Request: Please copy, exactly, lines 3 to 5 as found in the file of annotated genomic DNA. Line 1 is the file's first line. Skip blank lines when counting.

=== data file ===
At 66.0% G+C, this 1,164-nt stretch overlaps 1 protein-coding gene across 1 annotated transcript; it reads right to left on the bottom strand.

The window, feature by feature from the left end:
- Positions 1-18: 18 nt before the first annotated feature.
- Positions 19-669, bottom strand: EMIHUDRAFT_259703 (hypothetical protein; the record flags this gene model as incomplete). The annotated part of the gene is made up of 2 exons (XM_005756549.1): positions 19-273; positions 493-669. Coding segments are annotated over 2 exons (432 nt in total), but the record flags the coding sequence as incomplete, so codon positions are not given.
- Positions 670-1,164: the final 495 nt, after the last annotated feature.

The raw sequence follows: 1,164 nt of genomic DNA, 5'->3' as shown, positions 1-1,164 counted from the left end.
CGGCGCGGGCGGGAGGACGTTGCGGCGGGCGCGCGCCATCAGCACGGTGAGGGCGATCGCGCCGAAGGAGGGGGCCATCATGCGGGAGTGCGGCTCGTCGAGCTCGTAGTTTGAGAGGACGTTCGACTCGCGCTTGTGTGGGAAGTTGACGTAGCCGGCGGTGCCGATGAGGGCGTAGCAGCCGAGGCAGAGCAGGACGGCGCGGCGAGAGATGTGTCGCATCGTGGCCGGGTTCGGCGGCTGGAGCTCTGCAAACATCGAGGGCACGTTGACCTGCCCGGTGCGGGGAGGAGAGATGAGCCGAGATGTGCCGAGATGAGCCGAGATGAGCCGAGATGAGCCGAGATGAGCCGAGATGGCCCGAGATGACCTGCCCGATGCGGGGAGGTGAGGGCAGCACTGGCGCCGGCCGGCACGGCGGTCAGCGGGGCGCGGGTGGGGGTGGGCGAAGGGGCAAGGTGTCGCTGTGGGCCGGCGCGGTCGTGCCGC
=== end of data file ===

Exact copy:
- Positions 1-18: 18 nt before the first annotated feature.
- Positions 19-669, bottom strand: EMIHUDRAFT_259703 (hypothetical protein; the record flags this gene model as incomplete). The annotated part of the gene is made up of 2 exons (XM_005756549.1): positions 19-273; positions 493-669. Coding segments are annotated over 2 exons (432 nt in total), but the record flags the coding sequence as incomplete, so codon positions are not given.
- Positions 670-1,164: the final 495 nt, after the last annotated feature.